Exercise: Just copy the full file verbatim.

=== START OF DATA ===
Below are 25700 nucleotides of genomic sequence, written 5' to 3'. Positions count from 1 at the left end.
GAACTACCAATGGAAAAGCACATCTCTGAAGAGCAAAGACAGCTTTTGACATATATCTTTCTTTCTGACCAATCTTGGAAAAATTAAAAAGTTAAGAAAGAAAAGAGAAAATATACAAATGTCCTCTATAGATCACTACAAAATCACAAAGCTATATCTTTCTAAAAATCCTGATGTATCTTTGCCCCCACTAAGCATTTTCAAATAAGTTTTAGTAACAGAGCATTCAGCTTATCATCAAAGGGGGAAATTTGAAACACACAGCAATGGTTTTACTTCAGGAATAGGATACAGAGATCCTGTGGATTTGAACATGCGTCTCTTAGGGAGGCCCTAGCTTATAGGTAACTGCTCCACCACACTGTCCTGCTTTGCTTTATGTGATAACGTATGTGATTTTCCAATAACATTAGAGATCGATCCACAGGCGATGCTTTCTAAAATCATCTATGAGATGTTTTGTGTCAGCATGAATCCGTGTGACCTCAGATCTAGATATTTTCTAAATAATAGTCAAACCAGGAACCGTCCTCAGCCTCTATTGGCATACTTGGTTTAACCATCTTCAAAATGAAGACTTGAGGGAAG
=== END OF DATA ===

Below are 25700 nucleotides of genomic sequence, written 5' to 3'. Positions count from 1 at the left end.
GAACTACCAATGGAAAAGCACATCTCTGAAGAGCAAAGACAGCTTTTGACATATATCTTTCTTTCTGACCAATCTTGGAAAAATTAAAAAGTTAAGAAAGAAAAGAGAAAATATACAAATGTCCTCTATAGATCACTACAAAATCACAAAGCTATATCTTTCTAAAAATCCTGATGTATCTTTGCCCCCACTAAGCATTTTCAAATAAGTTTTAGTAACAGAGCATTCAGCTTATCATCAAAGGGGGAAATTTGAAACACACAGCAATGGTTTTACTTCAGGAATAGGATACAGAGATCCTGTGGATTTGAACATGCGTCTCTTAGGGAGGCCCTAGCTTATAGGTAACTGCTCCACCACACTGTCCTGCTTTGCTTTATGTGATAACGTATGTGATTTTCCAATAACATTAGAGATCGATCCACAGGCGATGCTTTCTAAAATCATCTATGAGATGTTTTGTGTCAGCATGAATCCGTGTGACCTCAGATCTAGATATTTTCTAAATAATAGTCAAACCAGGAACCGTCCTCAGCCTCTATTGGCATACTTGGTTTAACCATCTTCAAAATGAAGACTTGAGGGAAG